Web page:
Attacks vary from rocks being thrown at them to firefighters being chased around fire engines by someone with a knife. One female firefighter even reported being slapped and kicked.
Most of the violent reports are coming from homeless camps, and now the Seattle Fire Fighters Union IAFF Local 27 is demanding that the city council take action.
Jim Fuda, the executive director of Crime Stoppers of Puget Sound, said he has never heard of attacks on firemen like this, even during his 33 years as a police officer.
Fuda explained the city’s homeless camps have become an issue, blaming drugs and improper handling of mental health. He said that the city needs to take accountability for mishandling the homeless problem.
“Accountability needs to be held,” Fuda said. He explained that since 2020, the city’s police department staffing is down 40%, and there aren’t enough officers to handle priority-one calls. He said there needs to be a different solution to the violence because there aren’t enough police officers to ride along with firefighters to keep them safe. “Some of these people need to go to jail, and the mentally ill need to be forced to take their medications and become productive members of our society.”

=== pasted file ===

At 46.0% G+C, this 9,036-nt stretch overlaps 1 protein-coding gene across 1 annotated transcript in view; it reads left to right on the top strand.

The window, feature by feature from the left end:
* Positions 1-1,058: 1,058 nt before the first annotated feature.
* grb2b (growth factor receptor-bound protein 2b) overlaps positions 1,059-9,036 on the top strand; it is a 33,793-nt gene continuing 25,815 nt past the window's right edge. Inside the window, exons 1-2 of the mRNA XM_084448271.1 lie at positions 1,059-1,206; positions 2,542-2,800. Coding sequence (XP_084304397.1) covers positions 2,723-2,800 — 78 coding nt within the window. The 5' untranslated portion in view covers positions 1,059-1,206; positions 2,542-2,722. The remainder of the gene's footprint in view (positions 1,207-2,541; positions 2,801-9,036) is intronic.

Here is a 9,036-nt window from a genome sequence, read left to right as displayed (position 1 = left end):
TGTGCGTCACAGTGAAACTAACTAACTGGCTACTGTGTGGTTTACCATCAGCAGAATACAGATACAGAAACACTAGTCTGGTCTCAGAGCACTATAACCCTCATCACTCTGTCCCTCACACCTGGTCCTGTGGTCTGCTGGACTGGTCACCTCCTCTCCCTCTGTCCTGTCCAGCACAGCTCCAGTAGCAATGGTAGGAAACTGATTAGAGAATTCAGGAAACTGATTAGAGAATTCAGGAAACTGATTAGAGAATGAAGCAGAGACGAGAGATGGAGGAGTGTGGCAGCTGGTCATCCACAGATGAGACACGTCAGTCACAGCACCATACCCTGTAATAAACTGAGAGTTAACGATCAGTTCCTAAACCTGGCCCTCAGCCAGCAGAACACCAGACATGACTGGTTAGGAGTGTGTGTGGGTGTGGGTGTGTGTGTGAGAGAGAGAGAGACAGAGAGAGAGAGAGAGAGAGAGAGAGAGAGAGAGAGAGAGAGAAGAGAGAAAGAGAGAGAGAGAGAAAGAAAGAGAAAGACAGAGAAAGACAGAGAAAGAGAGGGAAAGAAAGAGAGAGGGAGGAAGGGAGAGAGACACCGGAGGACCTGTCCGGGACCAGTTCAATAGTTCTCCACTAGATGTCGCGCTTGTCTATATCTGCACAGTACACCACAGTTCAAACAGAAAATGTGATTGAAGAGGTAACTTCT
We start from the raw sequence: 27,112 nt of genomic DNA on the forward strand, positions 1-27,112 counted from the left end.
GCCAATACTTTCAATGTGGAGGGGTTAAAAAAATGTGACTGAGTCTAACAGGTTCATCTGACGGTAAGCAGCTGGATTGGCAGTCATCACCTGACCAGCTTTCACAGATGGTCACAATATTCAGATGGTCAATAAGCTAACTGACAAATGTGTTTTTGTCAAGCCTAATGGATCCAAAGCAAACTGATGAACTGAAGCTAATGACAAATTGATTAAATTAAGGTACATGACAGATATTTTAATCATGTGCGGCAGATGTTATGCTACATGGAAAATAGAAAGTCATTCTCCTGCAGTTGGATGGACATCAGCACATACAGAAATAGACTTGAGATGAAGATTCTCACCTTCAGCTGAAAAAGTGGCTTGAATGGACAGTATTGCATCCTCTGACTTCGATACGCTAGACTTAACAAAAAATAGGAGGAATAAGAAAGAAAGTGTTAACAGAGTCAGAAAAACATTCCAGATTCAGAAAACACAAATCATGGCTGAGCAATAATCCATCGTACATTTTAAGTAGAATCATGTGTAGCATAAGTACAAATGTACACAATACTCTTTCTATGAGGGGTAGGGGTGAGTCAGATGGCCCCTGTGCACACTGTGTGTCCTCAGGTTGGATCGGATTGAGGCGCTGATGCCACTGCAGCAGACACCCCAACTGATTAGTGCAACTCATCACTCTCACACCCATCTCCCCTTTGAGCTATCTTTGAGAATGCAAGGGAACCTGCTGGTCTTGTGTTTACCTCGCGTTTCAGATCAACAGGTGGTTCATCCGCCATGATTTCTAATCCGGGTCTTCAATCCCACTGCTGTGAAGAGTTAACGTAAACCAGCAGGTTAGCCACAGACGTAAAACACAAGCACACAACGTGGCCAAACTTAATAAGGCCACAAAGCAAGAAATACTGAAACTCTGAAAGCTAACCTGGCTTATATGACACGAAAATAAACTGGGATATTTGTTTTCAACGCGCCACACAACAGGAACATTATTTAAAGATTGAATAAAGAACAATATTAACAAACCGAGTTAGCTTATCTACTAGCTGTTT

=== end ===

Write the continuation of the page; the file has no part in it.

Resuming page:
Fuda said firefighters have a right to demand safety at work. When they are on the job, firefighters want to feel protected so they can focus on the emergency situations they are there to help.
“So accountability is what the key is here, and more staffing,” Fuda reiterated.
Mayor Bruce Harrell’s office has launched the Homelessness Action Plan as an effort to address the city’s homeless problem. The city first declared a state of emergency for homelessness back in 2015 but has grown even worse since the COVID-19 pandemic.
“By acting with urgency and compassion we can – and will – move from crisis response to stability and sustainability,” Harrell said in a statement.